PGP: Graphing The Trust

This page is all about how to make pretty graphs like this (click to zoom):

graph if trust between keys

Table of Contents

Sig2dot and Sig3

A friend of mine, Carl Hayter, wrote a quick perl script one day called sig2dot that would take the output of gpg --list-sigs and create a dot file for neato (discussed below).

Meanwhile, someone else had the same idea and the same name and wrote another sig2dot, which was a bit better about parsing the output of gpg.

But we didn't know about the other sig2dot and Carl's own sig2dot had a few problems: 1. It didn't take into account some of the bizarre output of gpg --list-sigs, and 2. For very very large keychains, the dot file would be so complex that neato would never finish generating the graph (this isn't a bug, but a depth-limiting feature would fix this). So Carl modified his own sig2dot and made sig3 which includes two very important features: depth limiting with -d <n>, and source-defining (who am I, so that I can determine depth properly), with -s '<email> [ <email> ... ]'. This is manadatory for anyone with a large keychain like me. This size limitating feature is not available in the community one.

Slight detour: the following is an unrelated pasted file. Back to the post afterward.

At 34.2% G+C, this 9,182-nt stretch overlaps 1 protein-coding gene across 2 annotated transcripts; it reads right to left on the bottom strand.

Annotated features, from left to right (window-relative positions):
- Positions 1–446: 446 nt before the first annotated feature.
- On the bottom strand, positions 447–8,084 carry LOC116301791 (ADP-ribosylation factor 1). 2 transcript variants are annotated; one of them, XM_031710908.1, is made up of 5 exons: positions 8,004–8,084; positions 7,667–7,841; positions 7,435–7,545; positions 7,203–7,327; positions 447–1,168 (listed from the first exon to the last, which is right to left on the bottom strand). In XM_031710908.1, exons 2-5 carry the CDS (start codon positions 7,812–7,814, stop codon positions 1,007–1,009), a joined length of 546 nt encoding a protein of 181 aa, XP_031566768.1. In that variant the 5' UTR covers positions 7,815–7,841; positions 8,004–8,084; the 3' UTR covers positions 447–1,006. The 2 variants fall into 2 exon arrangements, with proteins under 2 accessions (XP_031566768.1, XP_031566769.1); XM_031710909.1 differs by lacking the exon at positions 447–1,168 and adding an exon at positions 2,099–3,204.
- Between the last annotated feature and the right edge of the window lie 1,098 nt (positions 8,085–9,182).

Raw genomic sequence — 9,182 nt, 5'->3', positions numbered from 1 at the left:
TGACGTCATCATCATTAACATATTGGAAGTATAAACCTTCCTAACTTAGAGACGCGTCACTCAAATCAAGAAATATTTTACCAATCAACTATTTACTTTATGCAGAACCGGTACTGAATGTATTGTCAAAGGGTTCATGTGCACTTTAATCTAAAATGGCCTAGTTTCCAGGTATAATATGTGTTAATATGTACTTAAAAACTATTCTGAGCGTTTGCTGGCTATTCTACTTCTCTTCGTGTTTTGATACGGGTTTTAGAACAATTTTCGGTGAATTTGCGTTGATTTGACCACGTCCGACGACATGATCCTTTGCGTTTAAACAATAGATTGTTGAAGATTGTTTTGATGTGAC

So for most needs the community-supported sig2dot will probably meet your needs, and you can get it from the link above. And you run it like this:

gpg --list-sigs | sig2dot >

But if you find that neato takes longer than 10 minutes to run (in which case it'll probably run for days, of not weeks... I let mine run for 24 hours before I killed it), then you want sig3 which you can acquire from this site here. sig3 will automatically call gpg in the right way for you, so all you need to do is:

sig3 >

However, if do pipe the output of gpg to it, it will use that instead. If you choose to do this you must use at least the following options:

gpg --list-sigs --with-colons --fixed-list-mode --with-fingerprint


Neato is part of the graphviz package and will take the aforementioned dot file and create a graph in one of many forms. While it will output jpeg, it's not very good at it, so first we generate a postscript file:

neato -Tps -o

However, on very large keychains the above will make a very ugly graph, so I recommend enabling some options for curved lines and overlapping will help:

neato -Tps -Goverlap=scale -Gsplines=true -o

Voila, now you have a postscript graph!


Now comes the easy part, convert our postscript into JPEG using ImageMagick:

convert keys.jpg

And you're done. You can clean up with:

rm -f